There is some bad stuff out there, but mostly it is set up poorly. While setting up a room for home theatre is completely different than setting one up for two-channel listening, a good home theatre system should (and some do) faithfully reproduce vocals, instruments, complex passages, etc. just like a quality two-channel system would.

"I have a fairly good Nakamichi 5.1 receiver only because it is needed to recreate the center "dialog" channel to restore proper balance between dialog and sound effects. "
Does it decode DTS encoded DVD's? These DVD's (of course, the well-recorded ones), with the uncompromised audio signal sent directly (via coax or optical out of a quality DVD player) to a quality A/V processor, allow for really intriguing audio. Shortly after installing a really pretty inexpensive system in a friend's house he said he was quite surprised he could hear the sound made as a guy walked past a girl and brushed against her sweater. Intricate detail, as well as "sudden impact" is possible with a good surround system.

"Don't even bother to use rear speakers as their effect is minimal."
You will barely notice properly set-up surround speakers. However, you would notice their contribution if they were turned off halfway through a well done action movie - properly placed they will put you in the middle of the action, without them all the action is in front of you and you are not really involved.

"I have a very good 12 inch subwoofer but almost never use it as it detracts from the overall balance and sonic quality of the main speakers."
For two channel, or movies? A good subwoofer (M&K, Velodyne) should be quick and musical. There are few that fit this category, but they are available for not that much money. If you have towers, the sub might be only for impact during an action movie - if you have bookshelves a good sub is indispensable. [With your good towers, yes, I don't see how you could integrate it seemlessly.]

"My main speakers are a 10 plus year old Infinity tower design and while not my favorite Hi-Fi speakers they do work well on the side of the tv."
Those are great speakers, but do you have a center channel? It should match your towers (somehow, somewhat, in quality, and midrange size) and is more important than the L+R speakers because it does more than half of the total work. A phantom center will never cut it, even though we know pinpoint soundstaging is possible with good two-channel audio.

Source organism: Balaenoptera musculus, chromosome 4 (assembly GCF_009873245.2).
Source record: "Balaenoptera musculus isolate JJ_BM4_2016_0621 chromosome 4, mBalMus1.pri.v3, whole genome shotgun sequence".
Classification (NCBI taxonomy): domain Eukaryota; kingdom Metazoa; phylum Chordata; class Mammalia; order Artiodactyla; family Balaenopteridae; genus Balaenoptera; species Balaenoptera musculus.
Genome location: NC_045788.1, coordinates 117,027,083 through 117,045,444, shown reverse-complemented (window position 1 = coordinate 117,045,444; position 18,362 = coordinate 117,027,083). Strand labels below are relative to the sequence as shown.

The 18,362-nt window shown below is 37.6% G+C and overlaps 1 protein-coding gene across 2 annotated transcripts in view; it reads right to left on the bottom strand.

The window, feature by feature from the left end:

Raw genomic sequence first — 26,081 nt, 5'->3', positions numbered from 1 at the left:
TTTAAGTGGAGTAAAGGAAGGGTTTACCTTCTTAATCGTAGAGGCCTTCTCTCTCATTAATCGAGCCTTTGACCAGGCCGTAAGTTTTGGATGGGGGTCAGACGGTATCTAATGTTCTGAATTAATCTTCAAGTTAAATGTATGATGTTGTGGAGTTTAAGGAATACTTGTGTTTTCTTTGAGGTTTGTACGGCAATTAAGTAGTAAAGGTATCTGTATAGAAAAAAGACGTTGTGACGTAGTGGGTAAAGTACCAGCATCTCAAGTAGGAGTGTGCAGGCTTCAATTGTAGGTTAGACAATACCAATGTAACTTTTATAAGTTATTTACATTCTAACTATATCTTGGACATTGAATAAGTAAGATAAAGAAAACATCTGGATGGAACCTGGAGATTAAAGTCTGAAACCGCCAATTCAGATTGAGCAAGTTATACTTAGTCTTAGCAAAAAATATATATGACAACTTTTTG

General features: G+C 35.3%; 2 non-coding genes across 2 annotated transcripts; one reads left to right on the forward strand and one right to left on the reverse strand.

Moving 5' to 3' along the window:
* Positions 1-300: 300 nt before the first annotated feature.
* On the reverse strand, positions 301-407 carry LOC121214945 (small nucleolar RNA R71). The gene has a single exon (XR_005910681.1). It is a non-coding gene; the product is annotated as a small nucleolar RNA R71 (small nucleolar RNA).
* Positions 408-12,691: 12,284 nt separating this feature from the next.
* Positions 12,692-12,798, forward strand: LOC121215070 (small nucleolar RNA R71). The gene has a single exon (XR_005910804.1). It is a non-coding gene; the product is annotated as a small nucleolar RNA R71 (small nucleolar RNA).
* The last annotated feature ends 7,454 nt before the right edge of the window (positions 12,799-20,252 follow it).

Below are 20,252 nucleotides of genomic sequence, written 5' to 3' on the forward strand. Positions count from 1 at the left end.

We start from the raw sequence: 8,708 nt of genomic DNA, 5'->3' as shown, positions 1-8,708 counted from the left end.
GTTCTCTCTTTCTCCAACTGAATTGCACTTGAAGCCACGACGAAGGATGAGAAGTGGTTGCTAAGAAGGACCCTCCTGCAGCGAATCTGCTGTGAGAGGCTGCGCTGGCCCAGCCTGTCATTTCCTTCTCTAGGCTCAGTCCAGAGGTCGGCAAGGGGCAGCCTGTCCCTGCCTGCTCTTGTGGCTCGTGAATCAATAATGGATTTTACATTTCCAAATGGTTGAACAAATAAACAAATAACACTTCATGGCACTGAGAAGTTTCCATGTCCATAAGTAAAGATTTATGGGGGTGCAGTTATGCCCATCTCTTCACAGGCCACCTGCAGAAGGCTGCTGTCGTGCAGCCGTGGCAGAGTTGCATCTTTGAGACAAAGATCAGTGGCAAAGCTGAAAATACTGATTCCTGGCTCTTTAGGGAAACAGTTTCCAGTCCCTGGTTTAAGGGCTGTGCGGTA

"A really GOOD amp does let them produce a pretty good amount of bass without any sub woofer thumping to intrude on the music"
A good sub should almost never thump. As stated before, it should be quick and musical - for action movies it should rumble when called upon, but in a controlled way that makes you feel part of the movie rather than calling attention to itself (just like the rear surrounds). For movies, you could/should possibly set the crossover frequency on the sub pretty low, maybe as low as 50 Hz, so it only adds ambiance but allows your towers to handle the greatest percentage of bass reproduction.


"I found it interesting that when recently visiting an old friend, who is a senior scientist for a well known government lab, and has a good ear for sound, he felt pretty much the same as I do. He expressed dissapointment that he had purchased a Yamaha surround receiver and Yamaha sub woofer and sattelite speakers for their master bedroom (VERY LARGE)."

Yamaha A/V receiver, potentially very good.
Almost any Yamaha speaker - very not faithful musically or vocally.

"He and his wife both thought the sound was awful, so did I. I am sending him an older Nakamichi surround receiver (for the center channel) and some JBL III studio monitor speakers. "

I have never heard a good JBL speaker, they all have too much bass and too much treble - none are anywhere near accurate.
HOWEVER, I have never heard any of the studio monitor series JBL's and they could be very much better.

Here is a link to a post of mine, where I list some high-end manufacturers who also make lower priced ($2000 for a system that can faithfully reproduce music) speakers.

Your equipment might be a step in the right direction. Just in my opinion, and this is only one of several possible options, to have a chance of hearing what is possible with surround sound he could try the following:
A sonically good DVD player - The Oppo DV-970HD gets good reviews ($149)
An Outlaw Audio 1070 A/V receiver ($899)
The Mirage OmniSat speaker system with 10" subwoofer ($2,000)
or,
The Gallo D'Avia Ti speaker system (includes 10" subwoofer) ($1975)
Of course, good interconnects and speaker wire would be required ($200-$300)

In people's homes, I've only heard two or three good surround systems (out of ten, max). You can put together a system for less than the one I described above, but any system that will involve you and/or resemble "real life" doesn't come in a box from Wal-Mart.
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Last edited by DelsFan; 10-29-2006 at 07:26 PM..
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Old 10-31-2006, 10:28 AM   #40